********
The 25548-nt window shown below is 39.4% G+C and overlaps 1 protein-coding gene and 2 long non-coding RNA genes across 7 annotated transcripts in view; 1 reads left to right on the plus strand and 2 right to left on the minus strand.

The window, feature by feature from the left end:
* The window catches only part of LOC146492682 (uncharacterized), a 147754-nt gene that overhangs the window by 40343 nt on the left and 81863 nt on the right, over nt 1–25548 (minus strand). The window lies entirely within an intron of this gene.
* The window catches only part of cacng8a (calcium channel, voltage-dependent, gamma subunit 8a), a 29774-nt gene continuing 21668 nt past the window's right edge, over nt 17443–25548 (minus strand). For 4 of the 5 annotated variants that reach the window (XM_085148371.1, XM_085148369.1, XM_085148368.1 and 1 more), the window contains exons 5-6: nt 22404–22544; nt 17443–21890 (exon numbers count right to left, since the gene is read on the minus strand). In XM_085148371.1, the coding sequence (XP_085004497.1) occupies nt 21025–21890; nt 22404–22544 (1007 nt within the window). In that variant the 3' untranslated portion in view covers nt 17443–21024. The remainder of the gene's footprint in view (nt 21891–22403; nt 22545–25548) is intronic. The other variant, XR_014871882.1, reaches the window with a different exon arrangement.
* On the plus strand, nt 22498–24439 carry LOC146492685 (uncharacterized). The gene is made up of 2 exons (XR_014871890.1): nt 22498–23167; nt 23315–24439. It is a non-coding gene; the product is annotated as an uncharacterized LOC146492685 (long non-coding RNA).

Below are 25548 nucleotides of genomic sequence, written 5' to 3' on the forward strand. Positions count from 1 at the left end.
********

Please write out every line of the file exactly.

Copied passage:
The 25548-nt window shown below is 39.4% G+C and overlaps 1 protein-coding gene and 2 long non-coding RNA genes across 7 annotated transcripts in view; 1 reads left to right on the plus strand and 2 right to left on the minus strand.

The window, feature by feature from the left end:
* The window catches only part of LOC146492682 (uncharacterized), a 147754-nt gene that overhangs the window by 40343 nt on the left and 81863 nt on the right, over nt 1–25548 (minus strand). The window lies entirely within an intron of this gene.
* The window catches only part of cacng8a (calcium channel, voltage-dependent, gamma subunit 8a), a 29774-nt gene continuing 21668 nt past the window's right edge, over nt 17443–25548 (minus strand). For 4 of the 5 annotated variants that reach the window (XM_085148371.1, XM_085148369.1, XM_085148368.1 and 1 more), the window contains exons 5-6: nt 22404–22544; nt 17443–21890 (exon numbers count right to left, since the gene is read on the minus strand). In XM_085148371.1, the coding sequence (XP_085004497.1) occupies nt 21025–21890; nt 22404–22544 (1007 nt within the window). In that variant the 3' untranslated portion in view covers nt 17443–21024. The remainder of the gene's footprint in view (nt 21891–22403; nt 22545–25548) is intronic. The other variant, XR_014871882.1, reaches the window with a different exon arrangement.
* On the plus strand, nt 22498–24439 carry LOC146492685 (uncharacterized). The gene is made up of 2 exons (XR_014871890.1): nt 22498–23167; nt 23315–24439. It is a non-coding gene; the product is annotated as an uncharacterized LOC146492685 (long non-coding RNA).

Below are 25548 nucleotides of genomic sequence, written 5' to 3' on the forward strand. Positions count from 1 at the left end.